- If the other driver is underinsured: Consider making a claim for major damages if you have underinsured coverage. It might make sense to claim on your own insurance if you can’t pay for damages out of pocket or damage is minor.
- If the damage to your car is less than your deductible or the other driver can’t pay: It’s usually not worth making a claim.
Compare car insurance providers with no claim discounts
Which states have no-fault insurance?
Several states are considered “no-fault” states when it comes to car insurance, which means each drivers goes through their own insurance for bills after an accident, regardless of fault.
- District of Columbia
- New Jersey
- New York
- North Dakota
What is at-fault insurance?
Other states use an at-fault system, also called a tort liability system. In this type of system, the person who pays for both drivers’ damages it the driver who caused the accident.
Minimum personal injury protection requirements by state
The states that require personal injury protection are considered no-fault states.
|State||Personal Injury Protection|
|District of Columbia||Optional|
Do I have to choose at-fault or no-fault insurance?
Only three states allow you to choose your insurance type: Kentucky, New Jersey and Pennsylvania. In these states, you can opt out of no-fault coverage. By default, drivers waive their rights to sue for extra damages.
Why do some states have no-fault insurance?
Every state sets different car insurance laws, and no-fault coverage is one difference across many states. The goal of no-fault insurance is to pay for damages without the need for insurers and lawyers to fight over fault and who pays for what. Without the back and forth about fault, drivers can get claims paid out faster, in theory.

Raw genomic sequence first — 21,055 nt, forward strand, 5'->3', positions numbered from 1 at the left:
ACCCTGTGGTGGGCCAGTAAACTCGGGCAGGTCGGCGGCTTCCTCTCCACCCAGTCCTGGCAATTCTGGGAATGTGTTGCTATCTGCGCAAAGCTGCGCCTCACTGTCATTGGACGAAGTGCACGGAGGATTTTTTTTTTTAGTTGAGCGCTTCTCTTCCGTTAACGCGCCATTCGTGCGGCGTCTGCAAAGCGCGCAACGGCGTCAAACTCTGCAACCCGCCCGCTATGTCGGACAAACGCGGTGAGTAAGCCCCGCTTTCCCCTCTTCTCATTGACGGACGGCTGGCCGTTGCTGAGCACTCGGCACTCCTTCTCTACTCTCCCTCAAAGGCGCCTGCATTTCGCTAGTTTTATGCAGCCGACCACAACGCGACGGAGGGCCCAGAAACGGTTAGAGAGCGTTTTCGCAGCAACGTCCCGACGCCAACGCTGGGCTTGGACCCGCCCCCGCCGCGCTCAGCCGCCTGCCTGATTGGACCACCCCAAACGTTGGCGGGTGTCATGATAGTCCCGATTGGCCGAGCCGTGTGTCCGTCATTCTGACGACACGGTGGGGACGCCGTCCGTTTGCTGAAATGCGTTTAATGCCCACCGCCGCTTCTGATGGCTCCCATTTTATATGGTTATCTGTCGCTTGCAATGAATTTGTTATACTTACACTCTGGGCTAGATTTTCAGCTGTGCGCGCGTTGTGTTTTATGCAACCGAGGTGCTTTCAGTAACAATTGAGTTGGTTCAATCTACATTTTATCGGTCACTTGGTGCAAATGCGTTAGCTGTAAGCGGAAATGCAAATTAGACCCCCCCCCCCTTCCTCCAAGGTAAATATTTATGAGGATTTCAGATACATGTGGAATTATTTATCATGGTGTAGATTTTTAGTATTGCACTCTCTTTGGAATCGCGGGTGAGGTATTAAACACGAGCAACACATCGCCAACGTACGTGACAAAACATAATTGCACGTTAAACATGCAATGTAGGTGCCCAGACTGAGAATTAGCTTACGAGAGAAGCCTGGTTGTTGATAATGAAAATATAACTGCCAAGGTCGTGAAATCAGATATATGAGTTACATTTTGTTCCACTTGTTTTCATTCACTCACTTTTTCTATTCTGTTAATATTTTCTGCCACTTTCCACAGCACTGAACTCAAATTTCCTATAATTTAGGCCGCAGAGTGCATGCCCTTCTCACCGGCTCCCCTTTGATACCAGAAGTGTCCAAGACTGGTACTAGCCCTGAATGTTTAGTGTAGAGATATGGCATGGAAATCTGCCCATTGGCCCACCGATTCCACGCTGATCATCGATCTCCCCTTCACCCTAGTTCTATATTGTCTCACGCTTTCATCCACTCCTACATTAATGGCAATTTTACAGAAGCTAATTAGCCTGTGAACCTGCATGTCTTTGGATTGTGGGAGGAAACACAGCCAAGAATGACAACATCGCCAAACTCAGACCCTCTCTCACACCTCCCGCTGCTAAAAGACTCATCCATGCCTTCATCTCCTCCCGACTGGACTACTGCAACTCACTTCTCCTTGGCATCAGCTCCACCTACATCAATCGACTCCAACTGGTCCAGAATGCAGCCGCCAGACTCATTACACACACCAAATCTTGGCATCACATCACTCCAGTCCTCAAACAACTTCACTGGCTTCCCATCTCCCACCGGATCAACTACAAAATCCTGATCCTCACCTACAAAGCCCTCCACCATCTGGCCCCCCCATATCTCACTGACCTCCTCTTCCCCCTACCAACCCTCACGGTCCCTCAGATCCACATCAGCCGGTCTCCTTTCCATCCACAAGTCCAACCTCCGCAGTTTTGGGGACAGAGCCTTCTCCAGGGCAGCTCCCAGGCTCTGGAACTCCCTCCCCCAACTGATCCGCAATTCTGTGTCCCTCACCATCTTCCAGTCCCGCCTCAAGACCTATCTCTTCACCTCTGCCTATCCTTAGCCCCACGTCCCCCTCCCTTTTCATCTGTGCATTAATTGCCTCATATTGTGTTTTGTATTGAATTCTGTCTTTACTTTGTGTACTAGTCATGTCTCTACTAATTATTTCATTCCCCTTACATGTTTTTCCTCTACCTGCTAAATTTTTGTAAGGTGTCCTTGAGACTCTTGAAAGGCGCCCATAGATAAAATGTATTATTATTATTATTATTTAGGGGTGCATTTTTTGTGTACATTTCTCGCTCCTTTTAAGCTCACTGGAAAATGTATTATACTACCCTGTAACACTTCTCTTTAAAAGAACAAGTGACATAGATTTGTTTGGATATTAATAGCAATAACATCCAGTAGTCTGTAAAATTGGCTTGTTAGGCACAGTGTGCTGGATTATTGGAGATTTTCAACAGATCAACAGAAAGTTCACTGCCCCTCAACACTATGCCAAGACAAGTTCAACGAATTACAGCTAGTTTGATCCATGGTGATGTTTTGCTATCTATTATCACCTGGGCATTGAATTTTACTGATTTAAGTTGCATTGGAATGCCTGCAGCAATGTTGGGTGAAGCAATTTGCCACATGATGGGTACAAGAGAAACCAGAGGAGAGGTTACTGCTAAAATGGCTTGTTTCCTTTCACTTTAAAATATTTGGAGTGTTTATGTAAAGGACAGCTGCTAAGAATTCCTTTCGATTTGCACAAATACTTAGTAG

How much is no-fault insurance?
On average, insurance in no-fault states is slightly higher, at $1,526 per year compared to $1,411 for at-fault states. Not only is there an extra cost to add personal injury protection (PIP), these states also require higher coverage maximums in general.
Do I make the claim through my insurer or the insurer of the at-fault driver?
If you have comprehensive insurance yourself, the only situations when you can approach the other driver’s insurer directly is if the other driver has died or cannot be located. Under virtually all other circumstances, your initial point of contact needs to be the driver who is at fault.
You have the option of assigning a lawyer to act on your behalf, and if the other driver decides to claim on their insurance, the insurance company will most likely contact you to request information and possibly access to your car so its representatives can make an independent assessment of the damage.
Will a no-fault claim affect my premium or my no claims discount?
In most cases, if your insurer agrees that the accident was caused exclusively by the other driver, you will not be penalized even if you make a claim. Check the specific conditions listed on your policy for circumstances when your no-claim discount will be affected.
Making a claim after a car accident is almost the same whether you’re at fault or not. If you’re found to be not at fault for a car accident, you’ll typically receive your payout from a write-off or repairs from the other driver’s insurance. Follow the best process to get your claim handled smoothly, including documenting everything at the scene of the car accident and avoiding implying guilt, even with a simple “Sorry” to the other driver.
After successfully completing your claim, you should be back on the road in no time. Consider making any changes you might need to your comprehensive and uninsured coverage, and compare all your options to find the best car insurance coverage for you.
Frequently asked questions about no-fault insurance
Read more about no-fault car insurance